FMM 11 24 17 Don’t get it Twisted

“When you practice gratefulness, there is a sense of respect toward others.”~Dalai Lama.

 Things were different when I was growing up.  I see how easily I have moved into the ‘older generation’ category, reminiscing about how things used to be.  But I remember the first time I wore long pants in the dead of winter in the UK.  It was noteworthy enough that Mr. Gooden (an older gentleman) started to call me Mrs. Jones’s little boy.  People and children were expected to fit into certain categories; we automatically conformed to society’s rules; stepping outside of those boundaries was frowned upon.

And yet people have been pushing limits and challenging social mores for centuries. I have often thought that I would have hated to have lived in a time when I was expected to dress in those long, crinolined outfits of the middle ages.  On a daily basis I choose to wear pants over skirts; jeans over dresses.  The biggest joy for me when I started to work as a nurse in the US was knowing that I had the option of wearing pants suits (white; not the multicolored scrubs that are the norm today).  Pants are more practical when your job requires a lot of physical activity.

But going back to my childhood; we were expected to be children, not mini-adults.  Fashions for kids were not miniature versions of young adult clothing.  Thanks to social media and the ever-ready camera, the next generation is growing up too fast; trying on looks and poses more suitable for models.  And although they look ‘cute’, there is the fear that they will not get to enjoy the freedom of not caring how you look; not dressing for effect; the freedom to just be a kid.  A kid who gets dirty, whose clothes get torn as the adventures of climbing trees take their toll.

We have recently been exposed to the seamier side of life; a world where men (mostly) have abused their positions to take advantage of (mostly) younger women; women who may not know they have the right to refuse, or who may think their job and livelihood will suffer if they complain.  It has left us confused, wondering what is normal behavior; how many more shoes are left to drop? Women who bravely enter a career which is dominated by men appear to be particularly vulnerable.  They are already challenging stereotypes, perhaps the only way to survive in such a world is to put up and shut up.  But what of the men who believe that they have the right to take advantage of the situation?

I remember hearing the word ‘entitlement’ applied to my friend’s (ex) husband.  They had gone for counseling and this was the diagnosis.  He had a sense of entitlement.  It resonated with me, for I could see that there are those who grow up believing that the world owes them something, And when you have that attitude, then everything is there for you to take. But when it comes to the male of the species, how have women and in particular mothers, contributed to this expectation? What role model have we demonstrated? How much have we let our sons get away with?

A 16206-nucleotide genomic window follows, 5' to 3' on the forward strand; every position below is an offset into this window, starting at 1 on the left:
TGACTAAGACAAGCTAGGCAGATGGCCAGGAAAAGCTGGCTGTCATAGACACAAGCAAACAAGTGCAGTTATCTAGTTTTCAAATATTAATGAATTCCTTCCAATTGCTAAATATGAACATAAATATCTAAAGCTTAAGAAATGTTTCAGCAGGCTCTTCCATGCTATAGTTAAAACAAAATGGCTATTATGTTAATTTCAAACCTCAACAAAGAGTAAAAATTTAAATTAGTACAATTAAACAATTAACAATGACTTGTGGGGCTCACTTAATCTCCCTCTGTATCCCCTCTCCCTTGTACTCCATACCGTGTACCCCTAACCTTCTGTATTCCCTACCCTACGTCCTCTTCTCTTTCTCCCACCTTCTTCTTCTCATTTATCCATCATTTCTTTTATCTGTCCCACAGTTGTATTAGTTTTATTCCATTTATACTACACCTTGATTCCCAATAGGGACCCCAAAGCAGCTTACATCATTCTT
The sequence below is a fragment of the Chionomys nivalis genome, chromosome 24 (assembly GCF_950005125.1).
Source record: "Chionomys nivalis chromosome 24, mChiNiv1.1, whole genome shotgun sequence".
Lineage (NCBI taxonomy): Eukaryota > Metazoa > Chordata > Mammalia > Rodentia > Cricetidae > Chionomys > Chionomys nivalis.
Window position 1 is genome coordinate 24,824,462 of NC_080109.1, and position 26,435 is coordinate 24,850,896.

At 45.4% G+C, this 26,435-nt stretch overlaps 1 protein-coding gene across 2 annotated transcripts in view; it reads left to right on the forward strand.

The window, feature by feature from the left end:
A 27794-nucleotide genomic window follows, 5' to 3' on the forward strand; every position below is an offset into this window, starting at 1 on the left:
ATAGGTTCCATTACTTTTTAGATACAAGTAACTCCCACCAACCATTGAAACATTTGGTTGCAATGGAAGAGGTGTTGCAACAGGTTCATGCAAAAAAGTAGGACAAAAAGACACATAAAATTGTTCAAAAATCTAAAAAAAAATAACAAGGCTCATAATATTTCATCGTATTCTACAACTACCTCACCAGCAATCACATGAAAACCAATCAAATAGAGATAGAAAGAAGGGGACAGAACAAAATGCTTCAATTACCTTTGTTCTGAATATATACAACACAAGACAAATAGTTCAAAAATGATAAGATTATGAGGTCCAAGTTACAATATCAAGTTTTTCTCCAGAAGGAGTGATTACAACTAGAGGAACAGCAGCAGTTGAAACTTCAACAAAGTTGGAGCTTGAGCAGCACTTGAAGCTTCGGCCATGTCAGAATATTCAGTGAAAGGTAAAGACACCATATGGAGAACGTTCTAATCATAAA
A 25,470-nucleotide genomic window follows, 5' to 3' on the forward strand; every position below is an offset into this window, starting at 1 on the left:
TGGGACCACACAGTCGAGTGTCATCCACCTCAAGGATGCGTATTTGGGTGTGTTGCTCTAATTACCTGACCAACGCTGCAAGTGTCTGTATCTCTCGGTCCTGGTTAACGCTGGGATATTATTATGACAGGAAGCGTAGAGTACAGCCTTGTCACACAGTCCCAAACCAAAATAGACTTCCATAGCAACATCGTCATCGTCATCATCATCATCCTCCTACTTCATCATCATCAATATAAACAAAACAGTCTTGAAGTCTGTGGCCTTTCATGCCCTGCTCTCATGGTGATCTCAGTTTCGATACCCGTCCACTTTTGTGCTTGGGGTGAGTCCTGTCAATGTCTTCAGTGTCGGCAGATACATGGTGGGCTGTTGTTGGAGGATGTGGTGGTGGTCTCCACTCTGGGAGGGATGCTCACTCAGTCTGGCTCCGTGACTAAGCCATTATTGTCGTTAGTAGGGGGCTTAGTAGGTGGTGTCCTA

I have mostly worked in female dominated professions, in nursing and in teaching, so I have never been exposed to men who believe they can use their power or position to exploit a situation.  I have, however, experienced many situations where physicians (mostly men) have felt it acceptable to be verbally abusive to nurses (mostly female).

What seems to be missing from all of these examples of abuse of power is a simple sense of respect and appreciation for the personhood of the other, the party on the receiving end.  If I don’t view you as a person with free will and the right to self-determination, then I don’t care about your feelings.  The #metoo movement empowers a worldwide community of people who can now feel visible, feel able to voice the pain and shame of the mistreatment that they have buried for so long.

We have been provided with the opportunity to reexamine our society and to change the norms once more.  As with racism, sexual harassment and worse still exists, and must be acknowledged before a new passage forward can be forged.  Unfortunately good behavior often has to be legislated into action in order for people to move forward. I was shocked to learn that the American with Disabilities Act only came into being in 1990, preventing workplace discrimination against those with disabilities.

It seems appropriate this week to try to bring a sense of appreciation for our fellowman/woman into the conversation, to try to reset the dialogue despite the fact that as always, the negative dominates the airwaves.  By demonstrating respect for others, by demanding respect for ourselves, we can move forward to a better world for all.  But there also have to be practical ways for those who are not able to speak for themselves to be protected.

On a gloomy South Florida, post-Thanksgiving lazy start to my Friday, I give thanks for all of the good people that I know who practice respect and appreciation for their fellowman every day.  I give thanks for the freedom to dress in the outfit of my choice, to speak freely of whatever crosses my mind, and to live the life I choose to live.  There are many in the world who cannot do any of the above.  I also give thanks for family, and for opportunities to laugh, love and eat together.

Have a wonderful weekend, Family!

One Love!

Namaste.

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